Part 7 of a series of reviews of Dr. Bob Kellemen’s counseling resource: Soul Physicians: A Theology of Soul Care and Spiritual Direction.
Satan’s attack has remained the same from the beginning: he tempts us to rebel against God and then condemns us for doing so. As he tempts us to rebel against God, his most powerful argument is this: that God is untrustworthy. Look at his seducing strategies:
- Satan wants us to doubt God’s goodness.
- From the very beginning (Adam & Eve) Satan attempts to get us to see God as the enemy. The eternal killjoy. A cruel taskmaster, the suppressor of freedom and a spiteful tyrant. We tend to only see the “limitations” of “Christianity” and view God as One who demands that we grovel at His feet for some stale morsel of joy in life.
- We can combat this. We can remind one another about every good and gracious gift that comes down from the Father of lights. That God gives us richly all things to enjoy.
- Satan wants us to trust in ourselves.
- It’s not a far stretch – doubt God…trust self. It happens instantaneously. We attempt to cover our shame in our own ways. (fig leaf anyone?) Why do we use every trick in the bag to find a way not to need God’s grace?
- “Grace means never having to cover my sin.” – (p.105) Think about that statement, and then explain how God’s grace isn’t amazing.
After Satan succeeds in getting us to rebel against God, he takes his warfare to another level and condemns us for our rebellion. It is a sick, twisted, perverted scheme designed to suck hope out of the soul. He does this in a number of ways:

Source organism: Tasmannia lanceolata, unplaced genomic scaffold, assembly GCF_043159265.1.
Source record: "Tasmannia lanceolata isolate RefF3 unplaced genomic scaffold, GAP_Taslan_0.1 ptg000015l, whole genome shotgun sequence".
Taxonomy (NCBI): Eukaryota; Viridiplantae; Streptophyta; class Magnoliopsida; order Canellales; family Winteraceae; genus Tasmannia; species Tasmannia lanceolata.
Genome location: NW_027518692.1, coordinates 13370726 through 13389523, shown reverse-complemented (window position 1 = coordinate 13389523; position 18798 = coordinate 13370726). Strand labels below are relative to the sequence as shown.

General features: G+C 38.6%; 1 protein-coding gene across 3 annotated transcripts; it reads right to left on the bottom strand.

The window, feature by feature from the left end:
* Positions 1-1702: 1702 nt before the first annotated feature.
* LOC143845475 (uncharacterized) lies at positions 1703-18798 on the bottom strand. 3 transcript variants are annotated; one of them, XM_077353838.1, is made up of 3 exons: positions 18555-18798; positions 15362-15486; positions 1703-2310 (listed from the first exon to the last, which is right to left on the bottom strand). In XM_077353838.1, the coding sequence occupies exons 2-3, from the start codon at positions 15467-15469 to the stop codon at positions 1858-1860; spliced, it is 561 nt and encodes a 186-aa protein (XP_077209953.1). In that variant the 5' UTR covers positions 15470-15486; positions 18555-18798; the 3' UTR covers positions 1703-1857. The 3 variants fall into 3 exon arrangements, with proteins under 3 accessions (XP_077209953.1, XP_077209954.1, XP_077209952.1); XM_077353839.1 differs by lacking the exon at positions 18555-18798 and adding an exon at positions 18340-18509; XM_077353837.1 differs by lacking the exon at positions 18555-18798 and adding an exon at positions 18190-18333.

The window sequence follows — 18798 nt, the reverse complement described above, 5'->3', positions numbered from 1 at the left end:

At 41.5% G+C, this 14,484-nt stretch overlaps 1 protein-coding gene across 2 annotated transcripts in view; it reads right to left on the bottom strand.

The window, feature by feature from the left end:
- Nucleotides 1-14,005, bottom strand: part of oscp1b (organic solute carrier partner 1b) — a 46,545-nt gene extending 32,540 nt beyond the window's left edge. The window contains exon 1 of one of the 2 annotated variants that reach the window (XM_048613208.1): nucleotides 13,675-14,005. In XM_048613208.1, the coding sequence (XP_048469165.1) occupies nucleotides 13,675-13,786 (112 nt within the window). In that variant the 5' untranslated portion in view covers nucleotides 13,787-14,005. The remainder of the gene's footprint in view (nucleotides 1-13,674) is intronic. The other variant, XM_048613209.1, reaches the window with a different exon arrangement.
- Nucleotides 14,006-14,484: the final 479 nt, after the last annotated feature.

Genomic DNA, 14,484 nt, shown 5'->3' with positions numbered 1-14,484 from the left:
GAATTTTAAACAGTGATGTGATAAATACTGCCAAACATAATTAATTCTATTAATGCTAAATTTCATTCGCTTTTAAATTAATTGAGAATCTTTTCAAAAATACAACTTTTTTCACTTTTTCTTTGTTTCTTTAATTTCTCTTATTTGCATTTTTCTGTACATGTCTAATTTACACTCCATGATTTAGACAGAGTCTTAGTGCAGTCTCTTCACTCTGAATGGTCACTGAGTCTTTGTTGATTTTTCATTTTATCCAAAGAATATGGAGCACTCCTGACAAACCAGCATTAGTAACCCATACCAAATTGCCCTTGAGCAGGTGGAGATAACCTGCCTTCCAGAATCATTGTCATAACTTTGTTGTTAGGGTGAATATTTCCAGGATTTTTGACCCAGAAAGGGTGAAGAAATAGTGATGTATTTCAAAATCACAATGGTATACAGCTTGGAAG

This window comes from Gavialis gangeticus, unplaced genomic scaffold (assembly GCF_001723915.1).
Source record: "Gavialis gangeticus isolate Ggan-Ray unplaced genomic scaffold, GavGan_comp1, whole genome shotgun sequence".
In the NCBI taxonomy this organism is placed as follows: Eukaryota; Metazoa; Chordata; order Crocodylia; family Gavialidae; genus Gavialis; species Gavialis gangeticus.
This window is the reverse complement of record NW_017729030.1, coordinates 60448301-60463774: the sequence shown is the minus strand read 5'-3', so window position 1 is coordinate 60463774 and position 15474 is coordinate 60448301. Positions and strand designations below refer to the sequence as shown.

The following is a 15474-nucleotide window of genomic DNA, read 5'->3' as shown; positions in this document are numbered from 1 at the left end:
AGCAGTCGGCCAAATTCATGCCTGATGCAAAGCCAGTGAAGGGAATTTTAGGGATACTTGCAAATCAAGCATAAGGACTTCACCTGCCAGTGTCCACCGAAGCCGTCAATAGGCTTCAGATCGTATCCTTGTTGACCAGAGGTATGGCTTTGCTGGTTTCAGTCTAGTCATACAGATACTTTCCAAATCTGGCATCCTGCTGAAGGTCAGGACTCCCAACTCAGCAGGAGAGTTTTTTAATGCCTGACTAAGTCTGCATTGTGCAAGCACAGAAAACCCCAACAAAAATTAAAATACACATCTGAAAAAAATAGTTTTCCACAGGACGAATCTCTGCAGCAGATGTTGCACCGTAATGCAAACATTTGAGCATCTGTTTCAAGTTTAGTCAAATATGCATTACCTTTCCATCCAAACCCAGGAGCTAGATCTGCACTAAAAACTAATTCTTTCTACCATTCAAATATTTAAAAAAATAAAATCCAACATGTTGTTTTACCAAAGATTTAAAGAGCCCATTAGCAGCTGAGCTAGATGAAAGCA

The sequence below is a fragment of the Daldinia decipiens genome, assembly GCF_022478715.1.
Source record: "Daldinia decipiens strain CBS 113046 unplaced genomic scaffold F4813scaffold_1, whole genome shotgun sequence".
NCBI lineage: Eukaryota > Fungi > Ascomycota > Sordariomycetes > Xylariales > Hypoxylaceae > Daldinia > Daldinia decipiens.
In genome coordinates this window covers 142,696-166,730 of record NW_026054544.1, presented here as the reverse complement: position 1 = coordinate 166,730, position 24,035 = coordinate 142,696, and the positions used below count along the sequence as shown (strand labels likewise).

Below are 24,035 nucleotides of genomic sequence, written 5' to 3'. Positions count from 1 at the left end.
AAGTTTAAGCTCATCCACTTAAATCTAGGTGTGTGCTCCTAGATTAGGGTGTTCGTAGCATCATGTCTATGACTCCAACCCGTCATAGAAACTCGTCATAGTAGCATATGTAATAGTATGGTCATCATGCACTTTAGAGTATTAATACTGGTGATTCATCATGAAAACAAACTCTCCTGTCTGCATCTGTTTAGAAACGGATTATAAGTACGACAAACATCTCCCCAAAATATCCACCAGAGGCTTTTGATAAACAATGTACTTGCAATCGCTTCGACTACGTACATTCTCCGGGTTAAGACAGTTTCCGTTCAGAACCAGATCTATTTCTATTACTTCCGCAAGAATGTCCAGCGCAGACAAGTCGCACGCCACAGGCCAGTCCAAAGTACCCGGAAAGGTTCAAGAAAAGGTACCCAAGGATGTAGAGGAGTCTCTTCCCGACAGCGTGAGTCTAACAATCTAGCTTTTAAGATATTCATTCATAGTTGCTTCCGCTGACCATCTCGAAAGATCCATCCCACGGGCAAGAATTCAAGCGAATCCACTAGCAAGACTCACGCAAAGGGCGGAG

- Satan accuses us before God
- He taunts our failures in the very face of God. He is rightly called the Accuser of the brothers.
- How does God respond to this? Romans 8 holds the answer. There is no-one who can bring a charge against God’s elect. Why? Because of the death of Christ – His grace covers all our sin.
- Satan accuses us to ourselves
- He is not successful in his accusations against us before God; but, oh, how he succeeds against us!
- He desires to fill us with shame to the point we are ineffective for God and I lose hope that God could ever love me.
- “Shame separates; sorrow connects” – (p.107) – 2 Corinthians 7:10ff. There is a great difference between worldly sorrow and godly sorrow. The difference is one pushes me away from God, the other draws me to Him.
- Satan accuses us to & through one another
- We become the enemy of each other. We fight against one another. We destroy one another. And Satan loves the fact that our marriages, our churches and families fall into ruin due to the failure to understand the one we are to fight against.
This spiritual battle requires spiritual armor and weapons. We know the weapons of our warfare are spiritual (2 Cor.10) and as Dr. K properly points out on p.111, “…What sort of weapons can demolish demonic reasoning? Truth. The Word. The Truth about who Christ is and who we are in and to Christ…” We are also dependent on one another for constant reminders to jettison every thought that would have us believe that we don’t need God.
In every battle there are casualties. Often time the wounds are self-inflicted. We must, as counselors…as Christian brothers and sisters understand the battle plan against us, be reminded of the sure victory we share and the source from which to wage war well – God’s Word.